King Cake Muffuletta, A Marriage Of Two New Orleans Classics

This Mardi Gras, New Orleans bakeries are playing around with the city's beloved traditions.

If tradition is good for anything, it's knowing when we can break from it. Don't listen to purists—when it comes to our food, the most fun creations are happening at the margins, shunning orthodoxy. And in New Orleans, that means futzing with our beloved seasonal dessert, the king cake.

There is a growing selection of king cakes that eschew the sweet for the savory. One example is the king cake muffuletta, combining two famed New Orleanian classics. I first became aware of the delicacy via a tweet showing the.... sandwich? Deli-meat-stuffed cake? It's at Zuppardo's, a grocery store in nearby Metairie. (The tweet mentions "the Larry Ragusa prophecy," referencing a fictional chef from a series of 2010s satirical videos who created over-the-top king cakes.)

King cake is a staple of Carnival season, the span of time between the Catholic holidays of Epiphany (January 6) and Fat Tuesday (February 21 this year). The dessert matches the season: a sweet, colorful treat meant to be shared.

The history of the king cake is long, beginning in Catholic Europe "associated with Epiphany during the Middle Ages." And while today we might think of New Orleans as having French history, Spaniards were here too (and Brits, but they're famously not Catholic). And king cake is more closely related to its Spanish cousin, rosca de reyes, than its French one, galette des rois.

The muffuletta is a contribution to New Orleans food culture from another group of Catholic Europeans: Sicilians.

"Starting in 1884 and continuing through to 1924," Nola.com writes, "an estimated 290,000 Italian immigrants—a great deal of them from Sicily—arrived in New Orleans." Their impact was so great that the section of the French Quarter they landed in was known for a while as Little Palermo.

Popularly understood to be invented at Central Grocery by Sicilian immigrant Salvatore Lupo, the muffuletta sandwich combines cold cuts, provolone, giardiniera (aka olive salad), and other vegetables between Italian bread topped with sesame seeds.

Both items are distinctly New Orleans, but do people actually want to eat them as one? According to Joseph Zuppardo, one of the owners of the grocery chain Zuppardo's, the idea came from conversations between management realizing that "people will buy anything that looks like a king cake."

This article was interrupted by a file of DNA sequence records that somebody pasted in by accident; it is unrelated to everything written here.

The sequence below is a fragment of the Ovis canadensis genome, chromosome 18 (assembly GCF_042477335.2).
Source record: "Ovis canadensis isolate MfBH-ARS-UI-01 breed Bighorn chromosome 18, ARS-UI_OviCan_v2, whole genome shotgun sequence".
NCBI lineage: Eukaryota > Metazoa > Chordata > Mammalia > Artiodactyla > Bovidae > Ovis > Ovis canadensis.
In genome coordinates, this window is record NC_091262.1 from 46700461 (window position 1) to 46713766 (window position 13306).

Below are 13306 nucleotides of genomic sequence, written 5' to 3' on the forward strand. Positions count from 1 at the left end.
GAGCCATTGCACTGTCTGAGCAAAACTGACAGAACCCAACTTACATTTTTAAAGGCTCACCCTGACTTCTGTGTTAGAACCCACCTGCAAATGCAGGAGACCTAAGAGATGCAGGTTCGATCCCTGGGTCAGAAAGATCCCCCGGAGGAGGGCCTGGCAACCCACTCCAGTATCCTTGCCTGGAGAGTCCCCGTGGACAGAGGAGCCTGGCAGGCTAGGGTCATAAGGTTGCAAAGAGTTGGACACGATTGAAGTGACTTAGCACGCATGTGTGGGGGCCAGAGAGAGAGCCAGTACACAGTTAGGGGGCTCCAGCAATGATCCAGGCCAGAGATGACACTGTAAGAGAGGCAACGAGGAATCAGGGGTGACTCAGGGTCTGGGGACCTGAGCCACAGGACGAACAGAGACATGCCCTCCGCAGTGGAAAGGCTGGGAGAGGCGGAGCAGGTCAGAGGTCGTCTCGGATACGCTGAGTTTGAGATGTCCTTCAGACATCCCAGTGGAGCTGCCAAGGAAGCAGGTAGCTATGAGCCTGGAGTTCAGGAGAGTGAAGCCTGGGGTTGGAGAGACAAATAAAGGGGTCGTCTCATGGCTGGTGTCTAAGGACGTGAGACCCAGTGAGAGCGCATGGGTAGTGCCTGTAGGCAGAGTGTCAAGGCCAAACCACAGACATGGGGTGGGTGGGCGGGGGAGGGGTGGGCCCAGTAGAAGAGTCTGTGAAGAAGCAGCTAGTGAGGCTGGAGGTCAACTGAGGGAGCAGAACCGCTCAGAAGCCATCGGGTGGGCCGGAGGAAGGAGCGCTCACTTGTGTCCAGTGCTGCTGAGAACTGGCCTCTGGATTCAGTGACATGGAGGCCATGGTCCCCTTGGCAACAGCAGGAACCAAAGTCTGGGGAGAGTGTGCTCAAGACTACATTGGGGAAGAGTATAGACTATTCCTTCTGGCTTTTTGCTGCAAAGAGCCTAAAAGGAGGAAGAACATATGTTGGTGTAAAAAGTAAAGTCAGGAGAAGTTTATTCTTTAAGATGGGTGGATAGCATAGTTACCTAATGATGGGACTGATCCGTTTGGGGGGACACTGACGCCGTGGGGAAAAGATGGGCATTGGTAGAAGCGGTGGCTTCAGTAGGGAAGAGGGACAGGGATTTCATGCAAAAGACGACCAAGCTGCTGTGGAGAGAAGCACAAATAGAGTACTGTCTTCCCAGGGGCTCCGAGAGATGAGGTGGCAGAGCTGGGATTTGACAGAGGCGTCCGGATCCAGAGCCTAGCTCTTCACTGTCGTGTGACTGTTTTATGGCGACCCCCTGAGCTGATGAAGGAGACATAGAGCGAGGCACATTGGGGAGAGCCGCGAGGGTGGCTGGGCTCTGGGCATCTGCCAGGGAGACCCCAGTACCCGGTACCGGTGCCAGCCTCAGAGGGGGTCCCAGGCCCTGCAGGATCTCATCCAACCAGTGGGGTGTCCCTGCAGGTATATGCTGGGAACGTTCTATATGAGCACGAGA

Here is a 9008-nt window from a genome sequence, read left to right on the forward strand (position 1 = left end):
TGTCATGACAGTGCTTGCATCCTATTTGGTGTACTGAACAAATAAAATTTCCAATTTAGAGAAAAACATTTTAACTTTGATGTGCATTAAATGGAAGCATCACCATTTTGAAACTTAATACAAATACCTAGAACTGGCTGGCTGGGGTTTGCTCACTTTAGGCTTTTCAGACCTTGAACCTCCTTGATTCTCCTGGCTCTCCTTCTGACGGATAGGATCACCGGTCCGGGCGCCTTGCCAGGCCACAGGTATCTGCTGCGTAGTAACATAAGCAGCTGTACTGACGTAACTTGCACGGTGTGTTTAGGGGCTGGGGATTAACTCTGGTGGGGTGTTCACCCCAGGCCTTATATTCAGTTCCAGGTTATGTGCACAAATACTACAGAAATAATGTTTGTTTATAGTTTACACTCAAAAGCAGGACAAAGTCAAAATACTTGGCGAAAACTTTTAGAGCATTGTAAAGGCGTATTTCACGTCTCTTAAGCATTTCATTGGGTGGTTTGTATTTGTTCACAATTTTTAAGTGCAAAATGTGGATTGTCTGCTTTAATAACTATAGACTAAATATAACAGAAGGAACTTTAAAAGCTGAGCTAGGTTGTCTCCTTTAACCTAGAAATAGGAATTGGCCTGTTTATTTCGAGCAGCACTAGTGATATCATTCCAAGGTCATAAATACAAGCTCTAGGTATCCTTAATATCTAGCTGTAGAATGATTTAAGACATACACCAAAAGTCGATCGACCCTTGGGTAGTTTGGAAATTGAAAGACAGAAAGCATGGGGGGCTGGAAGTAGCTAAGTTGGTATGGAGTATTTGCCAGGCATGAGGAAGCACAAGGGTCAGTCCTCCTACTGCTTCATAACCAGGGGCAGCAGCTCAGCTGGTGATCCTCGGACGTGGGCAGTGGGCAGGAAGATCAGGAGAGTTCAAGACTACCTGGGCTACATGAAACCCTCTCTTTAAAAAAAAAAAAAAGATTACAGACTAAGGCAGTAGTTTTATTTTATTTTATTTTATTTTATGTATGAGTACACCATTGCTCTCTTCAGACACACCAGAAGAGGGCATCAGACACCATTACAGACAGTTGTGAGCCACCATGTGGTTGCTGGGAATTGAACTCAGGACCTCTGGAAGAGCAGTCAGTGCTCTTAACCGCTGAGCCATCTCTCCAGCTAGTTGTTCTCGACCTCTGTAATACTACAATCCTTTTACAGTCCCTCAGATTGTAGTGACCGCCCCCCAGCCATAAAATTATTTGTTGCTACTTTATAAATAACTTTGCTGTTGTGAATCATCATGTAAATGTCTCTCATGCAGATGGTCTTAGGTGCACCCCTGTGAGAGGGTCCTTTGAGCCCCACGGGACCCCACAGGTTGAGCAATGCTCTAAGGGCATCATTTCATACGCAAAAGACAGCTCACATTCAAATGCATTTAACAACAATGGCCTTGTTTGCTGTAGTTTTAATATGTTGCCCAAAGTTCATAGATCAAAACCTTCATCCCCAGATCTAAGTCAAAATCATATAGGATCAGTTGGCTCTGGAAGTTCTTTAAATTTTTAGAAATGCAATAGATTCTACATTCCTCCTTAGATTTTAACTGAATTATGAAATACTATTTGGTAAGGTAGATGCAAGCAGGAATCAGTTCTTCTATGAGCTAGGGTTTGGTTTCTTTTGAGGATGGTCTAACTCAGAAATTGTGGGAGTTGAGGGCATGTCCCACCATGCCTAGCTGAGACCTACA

But don't worry—you aren't paying for deli meat slapped between slices of cake slathered in icing and colorful sugar.

"It's not a traditional king cake," Zuppardo tells The Takeout. In fact, it's just a muffuletta disguised as a king cake, with the traditional sesame seeds dyed purple, green, and yellow and the melted provolone cheese (not icing) acting as an adhesive atop the bread to keep them in place. "With your eyes closed, you wouldn't know it's a king cake."

Zuppardo's is in its third Mardi Gras season of selling the photogenic sandwich hybrid. And according to Zuppardo, its popularity has only increased with time.

"The first year, people who got it were hesitant," he said. "We hadn't had a chance to really advertise it, so they didn't know if it was going to be sweet. Last year we sold a decent amount more, and most of that was just repeat business. This year... I think in the case right now I've got about 15 of them. And if we don't make some more, I'll be out of them before lunch."

Zuppardo's is not the only grocery store catering to these curious customers. Another chain, Rouses, is also selling a king cake muffuletta. Reps for the chain told The Takeout that the Rouses version is also not sweet—what appears to be icing on the top of the bun is, in fact, queso.

Local baking powerhouse Bywater Bakery (owned by Chaya Conrad, who popularized the New Orleans Chantilly Cake) is offering savory king cake, in your choice of Crawfish, Muffuletta, and Boudin flavors. The savory king cakes don't try to incorporate any dessert-level sweetness; instead, they commit fully to the savory side, using a base of garlic bread and parmesan cheese.

If you talk to a purist, they'll likely tell you that a traditional king cake shouldn't deviate from a circular swirled cake with a hole in the middle. But the king cake muffuletta is a testament to the joy of pushing of the envelope, a culinary tradition made malleable and adaptive. Maybe one of the local businesses will go fully over the top next year, with a muffuletta made from actual slices of king cake—but it probably won't be Zuppardo.

"I'm not telling you what people will buy—I know I wouldn't buy it," he said. "But I wouldn't put anything past people nowadays. They'll try it once. How much repeat business you'll get, I can't promise you that."

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